Humans Evolved Weak Muscles to Feed Brain's Growth, Study Suggests
Weak muscles evolved even faster than smart brains in people.
We humans may be weaklings by nature.
The upshot, says biologist Roland Roberts, is that "weak muscles may be the price we pay for the metabolic demands of our amazing cognitive powers."
Scientists have long noted that the major difference between modern humans and other apes, like chimps, is our possession of an oversize, energy-hungry brain. (Related: "Human Origins Project.") It was the development of that brain that drove the evolution of our early human ancestors away from an apelike ancestor, starting roughly six million years ago.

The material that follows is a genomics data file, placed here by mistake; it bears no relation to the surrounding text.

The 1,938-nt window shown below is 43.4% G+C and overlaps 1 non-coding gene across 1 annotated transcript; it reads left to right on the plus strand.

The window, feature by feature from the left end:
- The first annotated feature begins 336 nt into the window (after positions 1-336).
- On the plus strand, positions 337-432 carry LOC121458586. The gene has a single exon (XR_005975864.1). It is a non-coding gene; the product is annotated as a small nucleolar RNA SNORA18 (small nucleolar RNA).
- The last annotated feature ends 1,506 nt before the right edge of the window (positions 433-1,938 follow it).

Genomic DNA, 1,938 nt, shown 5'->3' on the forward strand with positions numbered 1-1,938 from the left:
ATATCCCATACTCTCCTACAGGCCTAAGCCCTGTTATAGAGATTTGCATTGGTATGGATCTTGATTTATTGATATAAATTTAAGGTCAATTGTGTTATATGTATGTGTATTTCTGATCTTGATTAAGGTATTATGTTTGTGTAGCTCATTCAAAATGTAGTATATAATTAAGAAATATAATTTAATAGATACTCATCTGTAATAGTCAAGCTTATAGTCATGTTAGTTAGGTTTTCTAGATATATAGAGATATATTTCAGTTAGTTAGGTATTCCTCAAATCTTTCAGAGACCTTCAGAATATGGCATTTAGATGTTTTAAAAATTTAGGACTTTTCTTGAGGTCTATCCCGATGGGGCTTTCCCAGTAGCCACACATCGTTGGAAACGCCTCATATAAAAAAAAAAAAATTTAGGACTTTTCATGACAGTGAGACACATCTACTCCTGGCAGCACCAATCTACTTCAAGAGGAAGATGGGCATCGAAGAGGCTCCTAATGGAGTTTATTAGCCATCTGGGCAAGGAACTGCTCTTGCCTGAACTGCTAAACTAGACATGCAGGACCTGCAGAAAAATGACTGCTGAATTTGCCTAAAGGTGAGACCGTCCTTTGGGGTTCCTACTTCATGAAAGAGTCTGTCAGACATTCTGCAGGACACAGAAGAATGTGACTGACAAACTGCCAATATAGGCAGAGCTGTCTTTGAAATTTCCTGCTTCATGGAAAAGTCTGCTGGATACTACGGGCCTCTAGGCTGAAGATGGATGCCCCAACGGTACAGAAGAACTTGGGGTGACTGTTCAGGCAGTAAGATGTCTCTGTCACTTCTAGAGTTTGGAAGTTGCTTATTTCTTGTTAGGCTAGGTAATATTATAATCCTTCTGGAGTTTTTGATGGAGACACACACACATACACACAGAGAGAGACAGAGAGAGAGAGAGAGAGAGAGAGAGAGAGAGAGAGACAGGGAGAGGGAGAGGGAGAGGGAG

But the question of just why and how we evolved such big brains, which consume 20 percent of our energy, has long bedeviled science.
"A major difference in muscular strength between humans and nonhuman primates